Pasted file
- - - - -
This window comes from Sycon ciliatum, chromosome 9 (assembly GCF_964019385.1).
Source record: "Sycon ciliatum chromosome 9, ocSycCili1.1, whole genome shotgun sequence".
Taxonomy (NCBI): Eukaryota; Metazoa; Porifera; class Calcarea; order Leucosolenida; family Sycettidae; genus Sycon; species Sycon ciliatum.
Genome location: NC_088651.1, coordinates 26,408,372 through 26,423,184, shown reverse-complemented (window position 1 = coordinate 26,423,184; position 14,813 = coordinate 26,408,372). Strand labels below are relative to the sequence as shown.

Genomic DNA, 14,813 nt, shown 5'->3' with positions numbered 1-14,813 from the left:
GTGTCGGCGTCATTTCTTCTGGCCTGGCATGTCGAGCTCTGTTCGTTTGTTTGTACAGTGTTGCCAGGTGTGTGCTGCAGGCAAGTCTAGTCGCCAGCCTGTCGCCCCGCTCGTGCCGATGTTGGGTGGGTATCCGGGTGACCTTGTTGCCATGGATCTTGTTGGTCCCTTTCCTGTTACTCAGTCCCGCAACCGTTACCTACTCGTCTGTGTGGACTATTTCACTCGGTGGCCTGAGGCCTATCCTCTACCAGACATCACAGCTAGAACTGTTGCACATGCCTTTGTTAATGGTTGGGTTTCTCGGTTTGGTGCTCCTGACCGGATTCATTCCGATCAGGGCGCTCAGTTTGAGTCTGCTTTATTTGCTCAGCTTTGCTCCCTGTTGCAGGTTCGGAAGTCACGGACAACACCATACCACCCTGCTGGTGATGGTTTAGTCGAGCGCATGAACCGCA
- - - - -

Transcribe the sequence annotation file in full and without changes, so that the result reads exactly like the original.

This window comes from Sycon ciliatum, chromosome 9 (assembly GCF_964019385.1).
Source record: "Sycon ciliatum chromosome 9, ocSycCili1.1, whole genome shotgun sequence".
Taxonomy (NCBI): Eukaryota; Metazoa; Porifera; class Calcarea; order Leucosolenida; family Sycettidae; genus Sycon; species Sycon ciliatum.
Genome location: NC_088651.1, coordinates 26,408,372 through 26,423,184, shown reverse-complemented (window position 1 = coordinate 26,423,184; position 14,813 = coordinate 26,408,372). Strand labels below are relative to the sequence as shown.

Genomic DNA, 14,813 nt, shown 5'->3' with positions numbered 1-14,813 from the left:
GTGTCGGCGTCATTTCTTCTGGCCTGGCATGTCGAGCTCTGTTCGTTTGTTTGTACAGTGTTGCCAGGTGTGTGCTGCAGGCAAGTCTAGTCGCCAGCCTGTCGCCCCGCTCGTGCCGATGTTGGGTGGGTATCCGGGTGACCTTGTTGCCATGGATCTTGTTGGTCCCTTTCCTGTTACTCAGTCCCGCAACCGTTACCTACTCGTCTGTGTGGACTATTTCACTCGGTGGCCTGAGGCCTATCCTCTACCAGACATCACAGCTAGAACTGTTGCACATGCCTTTGTTAATGGTTGGGTTTCTCGGTTTGGTGCTCCTGACCGGATTCATTCCGATCAGGGCGCTCAGTTTGAGTCTGCTTTATTTGCTCAGCTTTGCTCCCTGTTGCAGGTTCGGAAGTCACGGACAACACCATACCACCCTGCTGGTGATGGTTTAGTCGAGCGCATGAACCGCA